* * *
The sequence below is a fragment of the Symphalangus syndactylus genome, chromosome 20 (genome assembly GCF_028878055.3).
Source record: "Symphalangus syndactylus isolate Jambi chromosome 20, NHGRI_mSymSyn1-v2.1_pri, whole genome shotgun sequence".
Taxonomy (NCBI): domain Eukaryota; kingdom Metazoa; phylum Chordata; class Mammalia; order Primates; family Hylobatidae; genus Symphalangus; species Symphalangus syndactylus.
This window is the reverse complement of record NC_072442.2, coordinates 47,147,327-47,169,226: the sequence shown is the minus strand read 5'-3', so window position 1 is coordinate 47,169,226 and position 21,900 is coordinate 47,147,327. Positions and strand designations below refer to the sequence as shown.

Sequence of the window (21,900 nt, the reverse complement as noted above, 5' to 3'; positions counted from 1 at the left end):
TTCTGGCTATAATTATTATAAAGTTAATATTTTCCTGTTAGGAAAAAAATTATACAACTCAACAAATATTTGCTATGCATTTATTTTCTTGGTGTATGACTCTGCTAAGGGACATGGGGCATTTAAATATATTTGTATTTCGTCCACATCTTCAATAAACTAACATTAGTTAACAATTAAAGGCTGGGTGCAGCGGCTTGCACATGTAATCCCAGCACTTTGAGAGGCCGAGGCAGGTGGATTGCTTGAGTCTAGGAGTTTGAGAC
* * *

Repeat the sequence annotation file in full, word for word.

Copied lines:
The sequence below is a fragment of the Symphalangus syndactylus genome, chromosome 20 (genome assembly GCF_028878055.3).
Source record: "Symphalangus syndactylus isolate Jambi chromosome 20, NHGRI_mSymSyn1-v2.1_pri, whole genome shotgun sequence".
Taxonomy (NCBI): domain Eukaryota; kingdom Metazoa; phylum Chordata; class Mammalia; order Primates; family Hylobatidae; genus Symphalangus; species Symphalangus syndactylus.
This window is the reverse complement of record NC_072442.2, coordinates 47,147,327-47,169,226: the sequence shown is the minus strand read 5'-3', so window position 1 is coordinate 47,169,226 and position 21,900 is coordinate 47,147,327. Positions and strand designations below refer to the sequence as shown.

Sequence of the window (21,900 nt, the reverse complement as noted above, 5' to 3'; positions counted from 1 at the left end):
TTCTGGCTATAATTATTATAAAGTTAATATTTTCCTGTTAGGAAAAAAATTATACAACTCAACAAATATTTGCTATGCATTTATTTTCTTGGTGTATGACTCTGCTAAGGGACATGGGGCATTTAAATATATTTGTATTTCGTCCACATCTTCAATAAACTAACATTAGTTAACAATTAAAGGCTGGGTGCAGCGGCTTGCACATGTAATCCCAGCACTTTGAGAGGCCGAGGCAGGTGGATTGCTTGAGTCTAGGAGTTTGAGAC